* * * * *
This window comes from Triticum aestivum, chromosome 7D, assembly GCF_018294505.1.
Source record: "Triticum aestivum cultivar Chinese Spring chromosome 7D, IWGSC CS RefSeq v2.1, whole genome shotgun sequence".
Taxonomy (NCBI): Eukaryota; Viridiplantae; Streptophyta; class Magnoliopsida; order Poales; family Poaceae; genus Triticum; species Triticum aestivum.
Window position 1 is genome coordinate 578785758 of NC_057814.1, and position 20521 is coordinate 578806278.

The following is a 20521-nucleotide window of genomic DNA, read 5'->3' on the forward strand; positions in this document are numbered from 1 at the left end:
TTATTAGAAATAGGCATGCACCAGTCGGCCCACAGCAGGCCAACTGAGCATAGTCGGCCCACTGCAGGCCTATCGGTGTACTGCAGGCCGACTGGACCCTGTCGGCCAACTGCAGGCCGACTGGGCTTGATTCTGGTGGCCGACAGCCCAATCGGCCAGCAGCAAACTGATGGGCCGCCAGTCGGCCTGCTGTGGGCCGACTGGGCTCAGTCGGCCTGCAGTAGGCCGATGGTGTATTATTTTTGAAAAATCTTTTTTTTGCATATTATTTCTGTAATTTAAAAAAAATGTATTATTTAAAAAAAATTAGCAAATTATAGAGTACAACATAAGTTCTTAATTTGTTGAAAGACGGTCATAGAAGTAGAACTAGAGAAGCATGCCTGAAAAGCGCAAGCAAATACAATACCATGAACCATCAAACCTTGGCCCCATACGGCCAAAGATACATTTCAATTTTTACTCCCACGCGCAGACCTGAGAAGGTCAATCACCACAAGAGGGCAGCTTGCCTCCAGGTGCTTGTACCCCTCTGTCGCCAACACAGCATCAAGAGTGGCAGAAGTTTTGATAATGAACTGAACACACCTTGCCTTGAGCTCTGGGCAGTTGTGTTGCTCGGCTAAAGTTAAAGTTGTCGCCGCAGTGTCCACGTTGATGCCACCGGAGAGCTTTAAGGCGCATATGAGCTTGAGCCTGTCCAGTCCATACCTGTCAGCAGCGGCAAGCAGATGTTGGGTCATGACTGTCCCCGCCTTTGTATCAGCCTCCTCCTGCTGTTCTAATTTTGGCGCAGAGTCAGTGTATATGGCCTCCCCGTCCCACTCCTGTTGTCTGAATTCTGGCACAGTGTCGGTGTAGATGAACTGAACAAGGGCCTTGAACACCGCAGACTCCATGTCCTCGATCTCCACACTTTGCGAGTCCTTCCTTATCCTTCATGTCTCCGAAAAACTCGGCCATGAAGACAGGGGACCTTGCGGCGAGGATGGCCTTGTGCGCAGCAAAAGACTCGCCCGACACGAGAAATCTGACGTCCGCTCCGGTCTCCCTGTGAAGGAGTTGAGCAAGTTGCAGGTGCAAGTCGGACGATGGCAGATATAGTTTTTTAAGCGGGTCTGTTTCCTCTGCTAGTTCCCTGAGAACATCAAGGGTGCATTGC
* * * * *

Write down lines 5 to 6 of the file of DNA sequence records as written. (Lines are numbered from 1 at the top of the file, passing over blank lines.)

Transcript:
The following is a 20521-nucleotide window of genomic DNA, read 5'->3' on the forward strand; positions in this document are numbered from 1 at the left end:
TTATTAGAAATAGGCATGCACCAGTCGGCCCACAGCAGGCCAACTGAGCATAGTCGGCCCACTGCAGGCCTATCGGTGTACTGCAGGCCGACTGGACCCTGTCGGCCAACTGCAGGCCGACTGGGCTTGATTCTGGTGGCCGACAGCCCAATCGGCCAGCAGCAAACTGATGGGCCGCCAGTCGGCCTGCTGTGGGCCGACTGGGCTCAGTCGGCCTGCAGTAGGCCGATGGTGTATTATTTTTGAAAAATCTTTTTTTTGCATATTATTTCTGTAATTTAAAAAAAATGTATTATTTAAAAAAAATTAGCAAATTATAGAGTACAACATAAGTTCTTAATTTGTTGAAAGACGGTCATAGAAGTAGAACTAGAGAAGCATGCCTGAAAAGCGCAAGCAAATACAATACCATGAACCATCAAACCTTGGCCCCATACGGCCAAAGATACATTTCAATTTTTACTCCCACGCGCAGACCTGAGAAGGTCAATCACCACAAGAGGGCAGCTTGCCTCCAGGTGCTTGTACCCCTCTGTCGCCAACACAGCATCAAGAGTGGCAGAAGTTTTGATAATGAACTGAACACACCTTGCCTTGAGCTCTGGGCAGTTGTGTTGCTCGGCTAAAGTTAAAGTTGTCGCCGCAGTGTCCACGTTGATGCCACCGGAGAGCTTTAAGGCGCATATGAGCTTGAGCCTGTCCAGTCCATACCTGTCAGCAGCGGCAAGCAGATGTTGGGTCATGACTGTCCCCGCCTTTGTATCAGCCTCCTCCTGCTGTTCTAATTTTGGCGCAGAGTCAGTGTATATGGCCTCCCCGTCCCACTCCTGTTGTCTGAATTCTGGCACAGTGTCGGTGTAGATGAACTGAACAAGGGCCTTGAACACCGCAGACTCCATGTCCTCGATCTCCACACTTTGCGAGTCCTTCCTTATCCTTCATGTCTCCGAAAAACTCGGCCATGAAGACAGGGGACCTTGCGGCGAGGATGGCCTTGTGCGCAGCAAAAGACTCGCCCGACACGAGAAATCTGACGTCCGCTCCGGTCTCCCTGTGAAGGAGTTGAGCAAGTTGCAGGTGCAAGTCGGACGATGGCAGATATAGTTTTTTAAGCGGGTCTGTTTCCTCTGCTAGTTCCCTGAGAACATCAAGGGTGCATTGC